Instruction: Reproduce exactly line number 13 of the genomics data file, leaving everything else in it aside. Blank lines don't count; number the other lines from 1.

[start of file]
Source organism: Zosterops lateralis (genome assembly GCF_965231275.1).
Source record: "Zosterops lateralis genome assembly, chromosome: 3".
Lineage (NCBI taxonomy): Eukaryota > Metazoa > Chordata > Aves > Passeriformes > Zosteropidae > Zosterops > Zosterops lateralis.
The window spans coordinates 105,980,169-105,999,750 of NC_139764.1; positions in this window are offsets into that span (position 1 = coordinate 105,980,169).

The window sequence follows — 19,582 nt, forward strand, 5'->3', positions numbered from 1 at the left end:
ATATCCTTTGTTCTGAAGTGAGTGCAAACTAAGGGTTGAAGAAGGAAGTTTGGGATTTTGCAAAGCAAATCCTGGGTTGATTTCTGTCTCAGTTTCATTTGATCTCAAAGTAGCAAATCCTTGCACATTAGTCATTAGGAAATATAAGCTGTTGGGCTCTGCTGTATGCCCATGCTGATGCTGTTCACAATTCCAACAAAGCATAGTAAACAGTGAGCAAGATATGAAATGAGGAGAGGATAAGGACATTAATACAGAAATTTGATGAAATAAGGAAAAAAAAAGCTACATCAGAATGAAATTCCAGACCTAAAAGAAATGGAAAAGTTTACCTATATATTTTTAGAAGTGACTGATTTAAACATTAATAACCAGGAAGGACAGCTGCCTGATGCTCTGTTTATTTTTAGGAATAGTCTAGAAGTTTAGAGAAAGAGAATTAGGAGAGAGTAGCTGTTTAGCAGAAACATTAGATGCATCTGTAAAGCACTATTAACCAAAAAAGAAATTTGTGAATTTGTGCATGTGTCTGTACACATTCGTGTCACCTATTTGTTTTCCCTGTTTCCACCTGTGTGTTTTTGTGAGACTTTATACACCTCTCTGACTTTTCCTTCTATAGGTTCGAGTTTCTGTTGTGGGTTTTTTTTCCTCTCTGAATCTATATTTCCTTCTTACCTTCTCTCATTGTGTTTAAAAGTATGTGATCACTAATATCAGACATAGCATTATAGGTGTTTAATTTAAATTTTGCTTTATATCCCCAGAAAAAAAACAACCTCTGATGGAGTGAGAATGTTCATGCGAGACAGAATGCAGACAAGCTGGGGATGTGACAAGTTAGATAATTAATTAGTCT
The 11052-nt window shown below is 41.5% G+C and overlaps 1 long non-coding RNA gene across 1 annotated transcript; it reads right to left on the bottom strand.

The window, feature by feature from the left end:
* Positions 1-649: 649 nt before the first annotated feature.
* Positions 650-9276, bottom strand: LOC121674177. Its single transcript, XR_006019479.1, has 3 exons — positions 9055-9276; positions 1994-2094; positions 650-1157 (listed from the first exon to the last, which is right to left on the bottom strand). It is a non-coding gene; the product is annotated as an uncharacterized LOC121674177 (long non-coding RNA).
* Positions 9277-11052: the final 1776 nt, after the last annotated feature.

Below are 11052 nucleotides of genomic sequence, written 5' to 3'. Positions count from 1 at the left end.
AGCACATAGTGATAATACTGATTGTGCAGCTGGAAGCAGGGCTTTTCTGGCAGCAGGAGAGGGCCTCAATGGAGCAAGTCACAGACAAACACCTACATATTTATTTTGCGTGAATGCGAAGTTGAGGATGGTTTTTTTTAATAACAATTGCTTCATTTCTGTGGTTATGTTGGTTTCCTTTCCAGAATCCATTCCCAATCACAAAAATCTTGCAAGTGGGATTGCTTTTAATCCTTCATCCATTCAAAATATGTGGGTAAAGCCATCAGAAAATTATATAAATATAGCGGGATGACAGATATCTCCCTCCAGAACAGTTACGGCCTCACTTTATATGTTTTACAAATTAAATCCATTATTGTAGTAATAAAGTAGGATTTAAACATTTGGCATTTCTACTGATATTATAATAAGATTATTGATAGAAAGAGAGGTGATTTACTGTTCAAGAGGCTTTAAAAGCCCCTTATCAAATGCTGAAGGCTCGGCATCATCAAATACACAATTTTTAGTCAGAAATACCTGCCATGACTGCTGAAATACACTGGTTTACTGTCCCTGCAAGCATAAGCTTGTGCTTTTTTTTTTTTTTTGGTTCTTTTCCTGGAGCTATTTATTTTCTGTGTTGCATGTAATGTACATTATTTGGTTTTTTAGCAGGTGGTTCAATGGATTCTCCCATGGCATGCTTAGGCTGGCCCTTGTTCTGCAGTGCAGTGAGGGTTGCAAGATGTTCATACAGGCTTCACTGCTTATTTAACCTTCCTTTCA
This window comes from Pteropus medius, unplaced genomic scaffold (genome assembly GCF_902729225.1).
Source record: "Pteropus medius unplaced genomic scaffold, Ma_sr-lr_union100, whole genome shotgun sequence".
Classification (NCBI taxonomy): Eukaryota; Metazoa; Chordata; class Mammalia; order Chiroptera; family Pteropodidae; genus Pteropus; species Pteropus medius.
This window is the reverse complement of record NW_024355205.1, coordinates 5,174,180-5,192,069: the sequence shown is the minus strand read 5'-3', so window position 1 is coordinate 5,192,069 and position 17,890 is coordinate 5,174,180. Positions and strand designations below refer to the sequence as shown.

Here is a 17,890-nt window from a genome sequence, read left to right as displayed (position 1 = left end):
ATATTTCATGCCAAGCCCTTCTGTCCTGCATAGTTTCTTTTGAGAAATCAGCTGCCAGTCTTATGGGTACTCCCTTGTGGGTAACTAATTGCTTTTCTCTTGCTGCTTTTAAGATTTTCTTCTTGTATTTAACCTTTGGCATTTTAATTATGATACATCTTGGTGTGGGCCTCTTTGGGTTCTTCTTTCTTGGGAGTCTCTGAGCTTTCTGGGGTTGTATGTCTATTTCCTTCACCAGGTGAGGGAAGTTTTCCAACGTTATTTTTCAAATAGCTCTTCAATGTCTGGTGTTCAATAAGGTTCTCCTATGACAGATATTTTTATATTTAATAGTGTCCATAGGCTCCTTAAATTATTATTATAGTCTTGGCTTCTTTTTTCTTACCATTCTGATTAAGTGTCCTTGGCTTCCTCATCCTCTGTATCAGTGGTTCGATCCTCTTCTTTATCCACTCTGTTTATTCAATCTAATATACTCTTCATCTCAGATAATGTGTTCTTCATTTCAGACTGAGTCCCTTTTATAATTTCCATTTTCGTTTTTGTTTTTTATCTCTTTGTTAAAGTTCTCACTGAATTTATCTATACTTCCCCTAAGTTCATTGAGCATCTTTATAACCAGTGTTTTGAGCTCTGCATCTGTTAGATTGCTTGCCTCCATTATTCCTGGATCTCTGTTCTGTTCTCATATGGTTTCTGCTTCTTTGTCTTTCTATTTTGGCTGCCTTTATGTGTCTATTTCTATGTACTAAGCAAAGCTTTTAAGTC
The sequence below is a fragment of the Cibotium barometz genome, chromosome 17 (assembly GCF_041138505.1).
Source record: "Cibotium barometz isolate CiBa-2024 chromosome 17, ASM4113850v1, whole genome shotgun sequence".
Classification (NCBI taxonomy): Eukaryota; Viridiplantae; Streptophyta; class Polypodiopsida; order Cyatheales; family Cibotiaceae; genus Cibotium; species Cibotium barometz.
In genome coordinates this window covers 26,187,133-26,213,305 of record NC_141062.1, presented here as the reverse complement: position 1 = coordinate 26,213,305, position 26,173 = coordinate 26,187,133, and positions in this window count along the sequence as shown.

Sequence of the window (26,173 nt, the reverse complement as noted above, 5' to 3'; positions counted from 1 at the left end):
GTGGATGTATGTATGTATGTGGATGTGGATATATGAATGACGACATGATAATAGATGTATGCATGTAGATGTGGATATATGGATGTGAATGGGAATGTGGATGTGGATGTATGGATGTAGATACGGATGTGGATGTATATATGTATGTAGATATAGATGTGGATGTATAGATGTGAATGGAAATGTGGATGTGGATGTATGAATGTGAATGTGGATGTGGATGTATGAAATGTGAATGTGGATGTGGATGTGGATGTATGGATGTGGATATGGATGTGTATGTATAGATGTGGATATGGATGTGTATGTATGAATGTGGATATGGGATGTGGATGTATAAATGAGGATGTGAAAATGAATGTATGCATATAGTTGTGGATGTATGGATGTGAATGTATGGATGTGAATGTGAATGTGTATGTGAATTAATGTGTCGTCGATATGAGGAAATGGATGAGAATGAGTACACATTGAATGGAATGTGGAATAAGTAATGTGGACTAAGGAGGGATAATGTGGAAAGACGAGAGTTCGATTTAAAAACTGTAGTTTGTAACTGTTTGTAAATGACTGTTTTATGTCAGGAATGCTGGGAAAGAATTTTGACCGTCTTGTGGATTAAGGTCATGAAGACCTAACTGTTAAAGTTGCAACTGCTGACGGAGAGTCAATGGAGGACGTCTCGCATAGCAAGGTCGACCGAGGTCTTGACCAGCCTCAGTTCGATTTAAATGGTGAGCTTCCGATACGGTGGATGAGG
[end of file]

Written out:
AGCACATAGTGATAATACTGATTGTGCAGCTGGAAGCAGGGCTTTTCTGGCAGCAGGAGAGGGCCTCAATGGAGCAAGTCACAGACAAACACCTACATATTTATTTTGCGTGAATGCGAAGTTGAGGATGGTTTTTTTTAATAACAATTGCTTCATTTCTGTGGTTATGTTGGTTTCCTTTCCAGAATCCATTCCCAATCACAAAAATCTTGCAAGTGGGATTGCTTTTAATCCTTCATCCATTCAAAATATGTGGGTAAAGCCATCAGAAAATTATATAAATATAGCGGGATGACAGATATCTCCCTCCAGAACAGTTACGGCCTCACTTTATATGTTTTACAAATTAAATCCATTATTGTAGTAATAAAGTAGGATTTAAACATTTGGCATTTCTACTGATATTATAATAAGATTATTGATAGAAAGAGAGGTGATTTACTGTTCAAGAGGCTTTAAAAGCCCCTTATCAAATGCTGAAGGCTCGGCATCATCAAATACACAATTTTTAGTCAGAAATACCTGCCATGACTGCTGAAATACACTGGTTTACTGTCCCTGCAAGCATAAGCTTGTGCTTTTTTTTTTTTTTTGGTTCTTTTCCTGGAGCTATTTATTTTCTGTGTTGCATGTAATGTACATTATTTGGTTTTTTAGCAGGTGGTTCAATGGATTCTCCCATGGCATGCTTAGGCTGGCCCTTGTTCTGCAGTGCAGTGAGGGTTGCAAGATGTTCATACAGGCTTCACTGCTTATTTAACCTTCCTTTCA